Tumalo Animal Hospital at 541-389-1540.  Ibuprofen in particular can cause significant intestinal and kidney
damage.  Many other prescription and over-the-counter human medications are harmful or even fatal to pets.
Also remember that childproof medicine containers are rarely animal-proof, and your pet could ingest an
entire bottle of drugs.

   Even though they are prescribed by your veterinarian, keep these far out of reach of your pet.  They are
often enticingly flavored, so if your pet finds it's way into the bottle (and they will try!) they are likely to gobble
up far more than a safe dosage.

   While these may seem like a healthy treat, they can cause kidney failure in dogs.  As few as seven grapes
can be toxic!  Also beware of onions and garlic, which can also be harmful in larger amounts.

   These often contain xylitol, a sweetener that can cause low blood sugar and liver failure in animals.  It can
also be present in human cough syrup, which should also never be administered to your pet.

   This is not a myth.  Chocolate can be deadly for dogs and other pets.  The mild stimulant in chocolate is far
from mild in pets.  It can cause seizures, vomiting, diarrhea and heart problems.  Coffee and other caffeinated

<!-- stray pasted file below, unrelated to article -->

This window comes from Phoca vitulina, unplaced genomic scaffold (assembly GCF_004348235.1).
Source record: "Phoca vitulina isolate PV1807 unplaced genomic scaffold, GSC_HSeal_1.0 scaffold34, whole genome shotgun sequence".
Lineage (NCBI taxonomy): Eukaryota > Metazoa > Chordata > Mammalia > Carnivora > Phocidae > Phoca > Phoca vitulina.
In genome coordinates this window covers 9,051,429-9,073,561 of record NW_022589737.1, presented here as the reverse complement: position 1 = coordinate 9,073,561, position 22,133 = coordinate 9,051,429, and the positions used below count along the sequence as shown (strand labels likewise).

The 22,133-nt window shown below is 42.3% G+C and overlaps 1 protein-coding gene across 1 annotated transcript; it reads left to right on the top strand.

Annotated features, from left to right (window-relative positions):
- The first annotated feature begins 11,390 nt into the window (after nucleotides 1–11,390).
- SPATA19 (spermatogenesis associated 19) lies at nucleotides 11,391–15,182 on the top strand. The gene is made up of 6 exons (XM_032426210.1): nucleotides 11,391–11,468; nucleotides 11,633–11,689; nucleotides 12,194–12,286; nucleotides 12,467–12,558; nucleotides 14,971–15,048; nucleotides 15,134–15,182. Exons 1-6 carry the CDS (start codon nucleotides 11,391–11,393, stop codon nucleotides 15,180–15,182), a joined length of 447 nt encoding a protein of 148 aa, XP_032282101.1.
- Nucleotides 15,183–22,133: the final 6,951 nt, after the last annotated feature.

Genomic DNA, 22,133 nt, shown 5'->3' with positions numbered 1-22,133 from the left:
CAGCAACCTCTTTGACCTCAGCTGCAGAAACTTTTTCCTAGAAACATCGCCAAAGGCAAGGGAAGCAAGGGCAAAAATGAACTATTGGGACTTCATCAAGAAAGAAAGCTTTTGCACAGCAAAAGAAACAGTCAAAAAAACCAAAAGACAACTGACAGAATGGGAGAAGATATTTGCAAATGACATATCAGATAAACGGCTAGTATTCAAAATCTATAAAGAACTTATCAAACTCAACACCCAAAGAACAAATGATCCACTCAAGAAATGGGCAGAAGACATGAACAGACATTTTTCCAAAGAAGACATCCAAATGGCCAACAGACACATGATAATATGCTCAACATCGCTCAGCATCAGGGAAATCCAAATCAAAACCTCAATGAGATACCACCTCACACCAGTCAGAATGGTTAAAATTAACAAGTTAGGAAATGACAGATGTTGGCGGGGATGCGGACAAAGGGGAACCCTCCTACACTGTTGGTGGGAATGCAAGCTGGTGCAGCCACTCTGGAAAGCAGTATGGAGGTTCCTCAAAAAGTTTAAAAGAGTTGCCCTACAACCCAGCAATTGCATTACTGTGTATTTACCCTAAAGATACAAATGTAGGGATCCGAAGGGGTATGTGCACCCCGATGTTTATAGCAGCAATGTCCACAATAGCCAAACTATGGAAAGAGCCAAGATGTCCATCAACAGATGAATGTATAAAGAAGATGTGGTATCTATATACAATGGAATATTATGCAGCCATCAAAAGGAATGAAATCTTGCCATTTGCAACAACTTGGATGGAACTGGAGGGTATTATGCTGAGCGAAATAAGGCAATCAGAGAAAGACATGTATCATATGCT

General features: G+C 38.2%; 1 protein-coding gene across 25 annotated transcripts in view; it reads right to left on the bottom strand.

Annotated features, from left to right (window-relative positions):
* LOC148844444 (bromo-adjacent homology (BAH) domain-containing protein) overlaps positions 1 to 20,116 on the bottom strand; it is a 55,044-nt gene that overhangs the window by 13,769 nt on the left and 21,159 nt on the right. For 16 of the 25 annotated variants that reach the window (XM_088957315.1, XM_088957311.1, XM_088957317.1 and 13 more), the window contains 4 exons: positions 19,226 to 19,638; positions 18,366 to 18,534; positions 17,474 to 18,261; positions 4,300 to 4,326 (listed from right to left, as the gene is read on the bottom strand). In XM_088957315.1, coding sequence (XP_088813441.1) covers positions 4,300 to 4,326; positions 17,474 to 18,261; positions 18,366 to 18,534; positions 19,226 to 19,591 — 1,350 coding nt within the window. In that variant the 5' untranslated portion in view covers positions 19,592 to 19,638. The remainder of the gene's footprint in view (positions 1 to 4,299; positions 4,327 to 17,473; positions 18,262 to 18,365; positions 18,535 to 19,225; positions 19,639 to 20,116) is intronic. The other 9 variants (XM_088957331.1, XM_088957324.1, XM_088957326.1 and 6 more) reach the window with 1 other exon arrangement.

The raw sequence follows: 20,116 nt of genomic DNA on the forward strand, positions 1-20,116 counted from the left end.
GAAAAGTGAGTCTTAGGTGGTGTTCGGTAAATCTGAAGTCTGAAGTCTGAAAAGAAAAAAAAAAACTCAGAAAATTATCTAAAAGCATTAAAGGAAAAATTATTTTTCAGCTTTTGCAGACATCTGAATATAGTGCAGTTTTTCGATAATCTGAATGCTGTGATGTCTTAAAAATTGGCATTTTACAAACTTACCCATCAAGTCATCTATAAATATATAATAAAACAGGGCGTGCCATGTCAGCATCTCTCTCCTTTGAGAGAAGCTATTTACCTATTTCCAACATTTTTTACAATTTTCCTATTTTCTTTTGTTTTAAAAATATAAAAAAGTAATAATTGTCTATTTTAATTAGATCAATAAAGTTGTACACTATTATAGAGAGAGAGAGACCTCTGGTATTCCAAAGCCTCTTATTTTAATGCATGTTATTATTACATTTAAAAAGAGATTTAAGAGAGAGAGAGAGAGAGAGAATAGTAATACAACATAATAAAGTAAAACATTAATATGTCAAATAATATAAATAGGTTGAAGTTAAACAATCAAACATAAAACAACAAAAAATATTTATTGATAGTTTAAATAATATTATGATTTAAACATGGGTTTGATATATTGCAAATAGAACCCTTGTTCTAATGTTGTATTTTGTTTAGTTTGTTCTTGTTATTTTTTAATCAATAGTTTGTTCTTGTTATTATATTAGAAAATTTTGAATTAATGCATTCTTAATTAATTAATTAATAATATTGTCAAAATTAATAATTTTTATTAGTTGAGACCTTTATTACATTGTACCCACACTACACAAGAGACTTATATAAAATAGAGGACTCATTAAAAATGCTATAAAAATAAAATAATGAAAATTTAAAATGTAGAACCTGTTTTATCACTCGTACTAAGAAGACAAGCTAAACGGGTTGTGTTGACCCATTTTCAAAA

drinks contain similar substances and can also be dangerous.

   Your dog may be your best bud, but don't share a Bud with him.  Even very small amounts of alcohol can
cause gastrointestinal and respiratory problems in animals, and may be fatal.

   Many plants are toxic to pets, but lilies top the list.  A cat that ingests even a small amount of lily can incur
severe kidney damage.  Other dangerous plants include (but aren't limited to) sago palms, tulip bulbs, azaleas,
rhododendrons, yew and English ivy.

   Again, most corrosive acids are carefully kept away from pets, but owners may not think to keep batteries
out of reach.  Acid escaping from a chewed battery can cause corrosive injuries to the mouth and stomach. 
Surprisingly, liquid potpourri can be similarly dangerous.

   The holidays may be over, but remember that ribbon, tinsel and other decorations can cause intestinal
damage, and that Christmas tree water (as well as any other houseplant water) may contain dangerous
bacteria and fertilizers.

   Citronella may repel insects, but it attracts dogs, and can cause diarrhea & cramping if ingested.

If you think your pet may have ingested one of the above toxins or any other dangerous substance, call
Tumalo Animal Hospital at 541-389-1540 or the ASPCA Animal Poison Control Center at 888-426-4435